The tower of 566 placards in the corner of the living room at Gina Genovese’s Millington home stands maybe 11 feet tall. It takes Wendy McCahill about 35 minutes during their presentations to display them one-by-one to an audience.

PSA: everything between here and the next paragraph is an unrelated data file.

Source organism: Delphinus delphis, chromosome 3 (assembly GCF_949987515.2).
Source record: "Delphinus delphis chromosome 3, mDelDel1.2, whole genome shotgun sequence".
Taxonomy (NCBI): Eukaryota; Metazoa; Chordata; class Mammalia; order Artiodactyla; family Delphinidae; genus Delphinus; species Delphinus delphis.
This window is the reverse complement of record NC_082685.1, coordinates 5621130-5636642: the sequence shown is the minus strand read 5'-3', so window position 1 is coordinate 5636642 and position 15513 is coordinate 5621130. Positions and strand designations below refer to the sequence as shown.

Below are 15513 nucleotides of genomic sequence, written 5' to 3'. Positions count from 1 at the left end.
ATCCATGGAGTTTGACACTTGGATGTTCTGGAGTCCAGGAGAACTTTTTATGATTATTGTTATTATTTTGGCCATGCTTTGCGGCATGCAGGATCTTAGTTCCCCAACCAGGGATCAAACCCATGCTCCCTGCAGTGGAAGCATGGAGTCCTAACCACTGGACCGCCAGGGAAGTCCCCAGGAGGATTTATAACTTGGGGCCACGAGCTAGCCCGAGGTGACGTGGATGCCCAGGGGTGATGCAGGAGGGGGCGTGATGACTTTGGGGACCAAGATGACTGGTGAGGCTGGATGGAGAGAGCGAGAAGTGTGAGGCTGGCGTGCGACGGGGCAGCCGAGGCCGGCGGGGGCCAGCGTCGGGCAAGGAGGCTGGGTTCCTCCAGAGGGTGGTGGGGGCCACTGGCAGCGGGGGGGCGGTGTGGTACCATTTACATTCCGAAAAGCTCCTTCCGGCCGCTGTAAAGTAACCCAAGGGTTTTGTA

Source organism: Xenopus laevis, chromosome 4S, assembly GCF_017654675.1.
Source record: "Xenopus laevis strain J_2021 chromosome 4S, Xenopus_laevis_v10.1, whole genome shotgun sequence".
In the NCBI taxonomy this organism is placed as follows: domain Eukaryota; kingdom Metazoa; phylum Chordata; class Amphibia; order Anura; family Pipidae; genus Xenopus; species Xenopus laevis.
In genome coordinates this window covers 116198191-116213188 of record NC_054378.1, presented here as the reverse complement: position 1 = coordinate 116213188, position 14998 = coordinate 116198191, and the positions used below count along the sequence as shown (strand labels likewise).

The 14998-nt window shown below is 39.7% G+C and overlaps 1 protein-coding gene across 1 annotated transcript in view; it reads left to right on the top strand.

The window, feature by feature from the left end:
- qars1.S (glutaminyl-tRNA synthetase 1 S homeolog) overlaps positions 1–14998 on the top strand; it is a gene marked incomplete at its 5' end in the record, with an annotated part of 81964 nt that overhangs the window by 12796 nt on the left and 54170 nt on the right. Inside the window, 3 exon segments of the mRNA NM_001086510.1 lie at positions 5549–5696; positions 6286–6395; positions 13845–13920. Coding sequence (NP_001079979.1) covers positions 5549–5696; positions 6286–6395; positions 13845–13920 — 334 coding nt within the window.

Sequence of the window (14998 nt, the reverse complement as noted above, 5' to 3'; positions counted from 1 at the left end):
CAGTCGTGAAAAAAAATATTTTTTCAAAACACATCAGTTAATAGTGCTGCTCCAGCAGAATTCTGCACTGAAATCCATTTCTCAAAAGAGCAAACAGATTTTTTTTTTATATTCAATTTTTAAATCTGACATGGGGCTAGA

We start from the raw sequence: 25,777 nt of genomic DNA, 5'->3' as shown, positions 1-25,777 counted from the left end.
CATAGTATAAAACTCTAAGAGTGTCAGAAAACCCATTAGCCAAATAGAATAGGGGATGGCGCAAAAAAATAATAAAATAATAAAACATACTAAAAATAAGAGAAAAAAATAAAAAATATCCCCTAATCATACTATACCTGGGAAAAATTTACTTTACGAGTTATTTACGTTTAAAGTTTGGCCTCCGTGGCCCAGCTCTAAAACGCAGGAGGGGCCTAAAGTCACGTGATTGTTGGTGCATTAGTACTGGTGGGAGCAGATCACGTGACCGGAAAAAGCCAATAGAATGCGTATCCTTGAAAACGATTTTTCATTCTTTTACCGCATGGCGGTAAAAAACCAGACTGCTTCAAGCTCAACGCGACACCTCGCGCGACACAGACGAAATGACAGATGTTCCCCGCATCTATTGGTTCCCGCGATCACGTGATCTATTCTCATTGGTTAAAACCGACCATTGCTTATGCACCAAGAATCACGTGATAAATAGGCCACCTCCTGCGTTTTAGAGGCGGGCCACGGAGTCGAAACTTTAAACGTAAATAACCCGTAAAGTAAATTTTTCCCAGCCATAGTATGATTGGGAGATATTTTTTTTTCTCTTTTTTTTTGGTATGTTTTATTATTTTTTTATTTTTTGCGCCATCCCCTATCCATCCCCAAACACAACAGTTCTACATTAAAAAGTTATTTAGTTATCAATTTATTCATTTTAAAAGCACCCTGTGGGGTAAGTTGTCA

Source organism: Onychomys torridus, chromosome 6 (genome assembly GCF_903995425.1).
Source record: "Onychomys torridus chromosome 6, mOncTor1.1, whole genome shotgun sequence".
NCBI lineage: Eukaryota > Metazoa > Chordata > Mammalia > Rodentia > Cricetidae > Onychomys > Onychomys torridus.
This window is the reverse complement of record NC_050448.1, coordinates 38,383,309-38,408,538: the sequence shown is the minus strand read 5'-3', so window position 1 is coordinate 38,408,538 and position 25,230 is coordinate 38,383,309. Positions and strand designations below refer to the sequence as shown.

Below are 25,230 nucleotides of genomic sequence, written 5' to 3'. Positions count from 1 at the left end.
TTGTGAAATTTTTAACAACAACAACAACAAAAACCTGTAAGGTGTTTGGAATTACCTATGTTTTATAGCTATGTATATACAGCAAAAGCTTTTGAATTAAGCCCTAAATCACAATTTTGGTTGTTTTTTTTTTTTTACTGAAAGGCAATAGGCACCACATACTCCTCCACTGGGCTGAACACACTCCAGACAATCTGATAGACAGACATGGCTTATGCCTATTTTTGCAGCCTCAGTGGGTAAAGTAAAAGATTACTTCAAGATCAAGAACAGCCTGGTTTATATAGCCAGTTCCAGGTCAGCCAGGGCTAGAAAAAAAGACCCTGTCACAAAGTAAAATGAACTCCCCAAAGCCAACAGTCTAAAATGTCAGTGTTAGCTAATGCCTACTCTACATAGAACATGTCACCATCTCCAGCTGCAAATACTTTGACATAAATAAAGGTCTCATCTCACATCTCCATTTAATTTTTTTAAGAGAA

The placards represent the 566 municipalities in New Jersey. If she had her way, Genovese would throw those placards into the air and only about 100 of them would return. Those placards would represent the 100 new municipal governments in New Jersey, and, she said, the only real way to end the state’s tax nightmare. A business owner and former Democratic mayor of Long Hill, Genovese is the executive director of Courage to Connect NJ, a grassroots nonprofit organization that offers a vision for the state that drastically cuts the number of municipal governments, offers the real possibility to cut local taxes, promotes government efficiency in ways that no other model does, and still allows residents to say they live in Budd Lake, Lake Hiawatha, Millington or Stirling, Milton, White Meadow Lake or Long Valley. “People need to have the room to understand that their town’s identity will not change because their municipal administration changes,” she said. There are plenty of examples around New Jersey, she said. Short Hills and Millburn share an adminstration, but are seen as separate places; Woodbridge Township is a collection of 10 distinct local communities each with their own name; Long Hill is the township, but Stirling, Millington and Gillette are the better-known sections that residents identify as home. For example, she said, the Chesters, the Mendhams and Washington Township, all of which are in the same regional high school district, could form a town of 38,000 or 39,000 residents, still maintain their local character but gain efficiencies with fewer administrators. Genovese’s vision goes beyond shared services. She was mayor when Long Hill and Bernards Township formed a joint police communications center, but feels that as innovative as that action was, the savings were insufficient. “We were sharing 12 to 15 services,”" Genovese said. “Could we have 40 or 50? You’re going to have nothing your town does by itself.” And that is that challenge she puts to mayors whose towns share more and more services: If you share everything, what are you exactly the mayor of? That is why she is seeking five to 10 towns to “”find the courage” to form one municipal adminsitration as a pilot program. She said her organization is seeking nongovernment financial support so that it can pay for any studies needed to support the creation of the new local government. Genovese will hold a presentation in Morristown on Oct. 14.